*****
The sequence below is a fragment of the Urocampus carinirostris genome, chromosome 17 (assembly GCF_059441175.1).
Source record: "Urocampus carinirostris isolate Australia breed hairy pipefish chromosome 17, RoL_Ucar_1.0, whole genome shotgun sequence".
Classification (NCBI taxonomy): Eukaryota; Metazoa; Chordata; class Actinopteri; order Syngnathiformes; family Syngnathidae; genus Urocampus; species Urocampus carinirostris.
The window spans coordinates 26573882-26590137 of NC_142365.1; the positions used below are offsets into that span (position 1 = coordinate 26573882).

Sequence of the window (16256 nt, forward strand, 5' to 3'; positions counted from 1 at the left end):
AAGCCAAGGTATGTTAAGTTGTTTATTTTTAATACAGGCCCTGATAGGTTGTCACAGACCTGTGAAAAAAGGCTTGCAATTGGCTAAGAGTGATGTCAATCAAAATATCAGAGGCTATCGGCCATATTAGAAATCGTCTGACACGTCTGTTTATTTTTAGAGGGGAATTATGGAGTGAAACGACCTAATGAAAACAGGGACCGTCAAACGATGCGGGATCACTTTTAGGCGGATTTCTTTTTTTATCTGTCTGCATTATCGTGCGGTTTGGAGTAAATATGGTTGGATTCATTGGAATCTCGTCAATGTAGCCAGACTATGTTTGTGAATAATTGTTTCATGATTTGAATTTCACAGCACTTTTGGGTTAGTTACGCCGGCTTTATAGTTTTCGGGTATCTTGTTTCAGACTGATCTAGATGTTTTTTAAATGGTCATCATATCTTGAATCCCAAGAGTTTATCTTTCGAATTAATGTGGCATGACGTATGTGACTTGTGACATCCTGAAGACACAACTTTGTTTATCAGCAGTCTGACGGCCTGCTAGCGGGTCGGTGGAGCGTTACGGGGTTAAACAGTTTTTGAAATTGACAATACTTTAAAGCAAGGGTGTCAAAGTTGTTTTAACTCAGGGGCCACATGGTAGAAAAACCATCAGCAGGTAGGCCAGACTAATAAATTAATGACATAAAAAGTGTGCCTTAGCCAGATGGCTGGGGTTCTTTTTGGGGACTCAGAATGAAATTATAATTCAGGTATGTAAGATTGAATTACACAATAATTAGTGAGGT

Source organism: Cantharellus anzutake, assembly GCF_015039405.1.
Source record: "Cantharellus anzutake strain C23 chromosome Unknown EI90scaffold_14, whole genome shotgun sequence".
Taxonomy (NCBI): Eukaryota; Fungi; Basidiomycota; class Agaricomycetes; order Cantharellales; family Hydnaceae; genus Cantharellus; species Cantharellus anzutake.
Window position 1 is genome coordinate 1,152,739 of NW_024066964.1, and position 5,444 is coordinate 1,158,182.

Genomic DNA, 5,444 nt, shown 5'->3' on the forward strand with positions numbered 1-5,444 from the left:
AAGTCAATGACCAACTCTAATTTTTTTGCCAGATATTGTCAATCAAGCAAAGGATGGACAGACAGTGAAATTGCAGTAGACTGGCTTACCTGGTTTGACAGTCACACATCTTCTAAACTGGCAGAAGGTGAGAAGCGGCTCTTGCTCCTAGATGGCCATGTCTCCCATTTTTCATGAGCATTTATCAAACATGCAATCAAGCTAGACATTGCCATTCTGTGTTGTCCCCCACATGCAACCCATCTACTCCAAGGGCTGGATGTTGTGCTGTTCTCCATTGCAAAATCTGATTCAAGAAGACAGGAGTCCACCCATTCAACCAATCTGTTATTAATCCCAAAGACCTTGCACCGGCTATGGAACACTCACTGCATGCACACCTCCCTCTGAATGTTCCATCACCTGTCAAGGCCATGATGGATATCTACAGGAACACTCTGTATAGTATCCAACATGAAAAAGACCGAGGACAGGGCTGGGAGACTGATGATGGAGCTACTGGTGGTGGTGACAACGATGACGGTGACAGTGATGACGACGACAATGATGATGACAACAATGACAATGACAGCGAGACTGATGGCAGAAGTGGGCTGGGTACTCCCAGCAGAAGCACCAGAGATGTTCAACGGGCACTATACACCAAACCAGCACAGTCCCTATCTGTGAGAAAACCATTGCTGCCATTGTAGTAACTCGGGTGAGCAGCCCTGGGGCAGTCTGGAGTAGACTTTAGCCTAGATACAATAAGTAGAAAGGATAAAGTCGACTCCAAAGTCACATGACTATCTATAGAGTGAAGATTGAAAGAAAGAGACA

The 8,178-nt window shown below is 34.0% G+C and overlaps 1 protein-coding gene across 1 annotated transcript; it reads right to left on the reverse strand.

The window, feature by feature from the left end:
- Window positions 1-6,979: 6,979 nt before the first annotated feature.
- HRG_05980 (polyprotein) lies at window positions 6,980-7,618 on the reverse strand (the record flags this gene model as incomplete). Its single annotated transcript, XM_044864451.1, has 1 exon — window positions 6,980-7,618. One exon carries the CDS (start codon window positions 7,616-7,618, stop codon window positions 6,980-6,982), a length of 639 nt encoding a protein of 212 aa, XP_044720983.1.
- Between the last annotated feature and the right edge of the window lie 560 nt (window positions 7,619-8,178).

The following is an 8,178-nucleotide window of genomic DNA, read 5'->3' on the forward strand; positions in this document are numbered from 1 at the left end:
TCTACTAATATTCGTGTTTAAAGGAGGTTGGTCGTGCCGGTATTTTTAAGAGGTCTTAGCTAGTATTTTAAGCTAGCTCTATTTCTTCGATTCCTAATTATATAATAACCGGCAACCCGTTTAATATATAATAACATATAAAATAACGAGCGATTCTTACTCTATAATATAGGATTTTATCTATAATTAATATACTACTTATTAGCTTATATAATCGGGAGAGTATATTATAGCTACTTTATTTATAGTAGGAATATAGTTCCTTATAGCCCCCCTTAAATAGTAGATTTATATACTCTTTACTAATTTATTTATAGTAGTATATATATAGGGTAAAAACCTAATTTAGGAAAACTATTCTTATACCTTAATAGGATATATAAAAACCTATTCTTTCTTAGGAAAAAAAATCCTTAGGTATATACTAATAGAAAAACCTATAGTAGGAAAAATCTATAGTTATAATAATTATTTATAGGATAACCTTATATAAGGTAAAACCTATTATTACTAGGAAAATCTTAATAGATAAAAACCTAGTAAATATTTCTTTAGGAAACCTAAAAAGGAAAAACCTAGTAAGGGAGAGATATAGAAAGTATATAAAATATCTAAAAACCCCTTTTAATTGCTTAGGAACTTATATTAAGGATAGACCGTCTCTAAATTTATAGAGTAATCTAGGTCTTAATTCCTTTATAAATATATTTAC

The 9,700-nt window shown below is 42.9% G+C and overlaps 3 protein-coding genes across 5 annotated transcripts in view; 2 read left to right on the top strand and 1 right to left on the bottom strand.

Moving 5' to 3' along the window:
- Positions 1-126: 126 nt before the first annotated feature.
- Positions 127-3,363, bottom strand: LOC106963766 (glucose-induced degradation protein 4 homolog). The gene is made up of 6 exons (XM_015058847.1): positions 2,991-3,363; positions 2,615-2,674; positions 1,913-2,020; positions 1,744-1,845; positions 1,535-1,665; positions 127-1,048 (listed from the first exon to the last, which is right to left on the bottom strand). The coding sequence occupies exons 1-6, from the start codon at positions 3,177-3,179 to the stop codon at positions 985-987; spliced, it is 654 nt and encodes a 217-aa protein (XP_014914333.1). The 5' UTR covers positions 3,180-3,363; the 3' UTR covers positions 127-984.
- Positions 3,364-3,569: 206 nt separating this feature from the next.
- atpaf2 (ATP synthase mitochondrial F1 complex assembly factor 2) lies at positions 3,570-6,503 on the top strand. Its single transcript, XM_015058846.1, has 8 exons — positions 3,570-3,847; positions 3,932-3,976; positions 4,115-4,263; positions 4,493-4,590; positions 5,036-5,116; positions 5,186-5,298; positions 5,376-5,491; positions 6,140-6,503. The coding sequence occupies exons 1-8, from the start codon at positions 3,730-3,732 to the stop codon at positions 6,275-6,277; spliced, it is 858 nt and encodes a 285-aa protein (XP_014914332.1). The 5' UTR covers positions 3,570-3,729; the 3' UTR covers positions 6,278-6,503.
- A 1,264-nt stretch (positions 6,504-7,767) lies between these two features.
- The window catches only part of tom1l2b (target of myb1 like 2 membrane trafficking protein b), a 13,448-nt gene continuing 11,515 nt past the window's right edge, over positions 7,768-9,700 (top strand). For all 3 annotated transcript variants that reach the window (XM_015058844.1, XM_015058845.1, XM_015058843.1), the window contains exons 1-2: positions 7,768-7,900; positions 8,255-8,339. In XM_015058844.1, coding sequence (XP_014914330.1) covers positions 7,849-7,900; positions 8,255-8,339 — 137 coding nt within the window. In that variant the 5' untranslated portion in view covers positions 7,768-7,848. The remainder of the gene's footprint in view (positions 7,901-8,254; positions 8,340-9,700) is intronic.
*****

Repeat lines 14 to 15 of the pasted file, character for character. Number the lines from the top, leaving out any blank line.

The window, feature by feature from the left end:
- Window positions 1-6,979: 6,979 nt before the first annotated feature.